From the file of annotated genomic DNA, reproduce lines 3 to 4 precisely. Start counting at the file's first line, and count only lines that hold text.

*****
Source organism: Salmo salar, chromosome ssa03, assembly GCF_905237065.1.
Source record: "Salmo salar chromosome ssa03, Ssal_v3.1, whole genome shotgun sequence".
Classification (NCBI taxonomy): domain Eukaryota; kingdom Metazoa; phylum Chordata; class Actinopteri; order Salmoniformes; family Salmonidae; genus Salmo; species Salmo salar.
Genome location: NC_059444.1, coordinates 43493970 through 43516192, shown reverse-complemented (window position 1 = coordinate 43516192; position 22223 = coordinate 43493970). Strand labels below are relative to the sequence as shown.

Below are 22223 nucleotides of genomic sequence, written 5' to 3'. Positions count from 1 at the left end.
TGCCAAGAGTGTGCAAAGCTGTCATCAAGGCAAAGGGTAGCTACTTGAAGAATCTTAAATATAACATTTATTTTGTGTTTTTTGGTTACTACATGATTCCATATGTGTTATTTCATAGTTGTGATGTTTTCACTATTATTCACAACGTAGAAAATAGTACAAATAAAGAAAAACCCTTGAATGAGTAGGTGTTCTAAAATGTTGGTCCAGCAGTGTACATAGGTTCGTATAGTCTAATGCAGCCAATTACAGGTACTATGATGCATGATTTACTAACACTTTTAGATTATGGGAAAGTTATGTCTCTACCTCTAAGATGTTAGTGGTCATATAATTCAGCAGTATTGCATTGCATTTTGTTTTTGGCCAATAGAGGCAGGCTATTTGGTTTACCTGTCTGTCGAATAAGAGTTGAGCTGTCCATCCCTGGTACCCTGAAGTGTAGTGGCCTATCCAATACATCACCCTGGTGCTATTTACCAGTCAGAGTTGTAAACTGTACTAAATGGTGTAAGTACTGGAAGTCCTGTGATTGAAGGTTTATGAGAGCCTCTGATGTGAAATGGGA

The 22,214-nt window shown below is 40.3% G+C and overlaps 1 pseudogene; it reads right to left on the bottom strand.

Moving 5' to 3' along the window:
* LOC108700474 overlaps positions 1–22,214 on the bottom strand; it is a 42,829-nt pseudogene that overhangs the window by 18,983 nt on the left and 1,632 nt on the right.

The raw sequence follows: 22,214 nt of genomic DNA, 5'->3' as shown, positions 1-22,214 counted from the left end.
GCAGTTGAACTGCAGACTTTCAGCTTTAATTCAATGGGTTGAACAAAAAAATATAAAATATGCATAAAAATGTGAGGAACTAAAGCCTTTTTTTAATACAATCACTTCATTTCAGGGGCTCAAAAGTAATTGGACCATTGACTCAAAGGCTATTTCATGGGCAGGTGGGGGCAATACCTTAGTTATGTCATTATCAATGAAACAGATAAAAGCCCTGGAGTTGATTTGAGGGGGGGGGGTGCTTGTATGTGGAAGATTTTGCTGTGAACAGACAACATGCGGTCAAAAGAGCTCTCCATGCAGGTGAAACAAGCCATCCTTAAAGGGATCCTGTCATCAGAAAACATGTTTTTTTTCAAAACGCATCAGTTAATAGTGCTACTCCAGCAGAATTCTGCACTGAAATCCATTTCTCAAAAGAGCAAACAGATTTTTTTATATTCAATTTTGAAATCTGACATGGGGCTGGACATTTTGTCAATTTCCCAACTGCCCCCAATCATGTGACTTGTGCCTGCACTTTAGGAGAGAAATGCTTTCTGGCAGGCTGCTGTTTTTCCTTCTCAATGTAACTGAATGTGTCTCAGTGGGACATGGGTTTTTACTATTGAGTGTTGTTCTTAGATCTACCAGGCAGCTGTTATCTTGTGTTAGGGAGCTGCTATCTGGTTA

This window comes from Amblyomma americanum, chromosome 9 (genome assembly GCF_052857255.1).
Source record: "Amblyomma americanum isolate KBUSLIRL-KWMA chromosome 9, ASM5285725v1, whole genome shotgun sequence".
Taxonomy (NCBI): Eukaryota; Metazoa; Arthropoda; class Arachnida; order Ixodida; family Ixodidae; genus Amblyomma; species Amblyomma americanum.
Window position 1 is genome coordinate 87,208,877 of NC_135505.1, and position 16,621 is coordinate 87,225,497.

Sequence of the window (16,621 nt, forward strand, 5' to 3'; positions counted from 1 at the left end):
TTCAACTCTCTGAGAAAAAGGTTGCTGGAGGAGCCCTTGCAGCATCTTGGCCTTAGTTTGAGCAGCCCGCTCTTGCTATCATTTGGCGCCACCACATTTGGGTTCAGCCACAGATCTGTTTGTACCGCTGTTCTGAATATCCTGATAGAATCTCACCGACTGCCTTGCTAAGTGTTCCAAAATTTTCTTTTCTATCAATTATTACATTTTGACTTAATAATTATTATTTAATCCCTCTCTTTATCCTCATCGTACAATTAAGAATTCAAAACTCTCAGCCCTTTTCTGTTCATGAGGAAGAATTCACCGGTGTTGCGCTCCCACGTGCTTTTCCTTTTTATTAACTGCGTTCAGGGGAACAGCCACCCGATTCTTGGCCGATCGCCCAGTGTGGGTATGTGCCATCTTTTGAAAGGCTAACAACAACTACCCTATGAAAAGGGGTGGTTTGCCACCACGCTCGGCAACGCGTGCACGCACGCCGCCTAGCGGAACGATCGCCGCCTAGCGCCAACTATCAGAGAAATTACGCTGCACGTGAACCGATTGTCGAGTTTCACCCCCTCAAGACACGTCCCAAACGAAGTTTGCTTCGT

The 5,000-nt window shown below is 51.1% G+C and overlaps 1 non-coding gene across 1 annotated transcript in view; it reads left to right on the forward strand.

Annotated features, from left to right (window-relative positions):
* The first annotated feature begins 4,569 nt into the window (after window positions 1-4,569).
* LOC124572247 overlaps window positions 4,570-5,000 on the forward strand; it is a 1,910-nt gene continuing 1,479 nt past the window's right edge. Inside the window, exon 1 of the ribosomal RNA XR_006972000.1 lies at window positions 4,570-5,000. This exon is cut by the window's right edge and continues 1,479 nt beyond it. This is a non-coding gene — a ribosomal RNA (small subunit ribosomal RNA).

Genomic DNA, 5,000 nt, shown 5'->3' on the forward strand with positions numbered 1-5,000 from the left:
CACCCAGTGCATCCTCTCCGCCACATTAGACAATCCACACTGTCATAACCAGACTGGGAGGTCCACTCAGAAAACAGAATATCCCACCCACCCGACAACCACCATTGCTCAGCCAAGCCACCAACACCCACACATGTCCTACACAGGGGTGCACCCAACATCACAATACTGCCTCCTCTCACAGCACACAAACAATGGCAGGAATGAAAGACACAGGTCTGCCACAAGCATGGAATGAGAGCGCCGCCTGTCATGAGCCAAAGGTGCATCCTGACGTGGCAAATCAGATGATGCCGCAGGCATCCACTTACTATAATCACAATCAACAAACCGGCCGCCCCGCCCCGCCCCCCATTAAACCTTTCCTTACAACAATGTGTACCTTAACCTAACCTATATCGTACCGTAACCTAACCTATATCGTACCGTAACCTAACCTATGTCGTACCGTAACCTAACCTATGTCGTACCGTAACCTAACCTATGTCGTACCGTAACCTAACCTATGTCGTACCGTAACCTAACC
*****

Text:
Classification (NCBI taxonomy): domain Eukaryota; kingdom Metazoa; phylum Chordata; class Actinopteri; order Salmoniformes; family Salmonidae; genus Salmo; species Salmo salar.
Genome location: NC_059444.1, coordinates 43493970 through 43516192, shown reverse-complemented (window position 1 = coordinate 43516192; position 22223 = coordinate 43493970). Strand labels below are relative to the sequence as shown.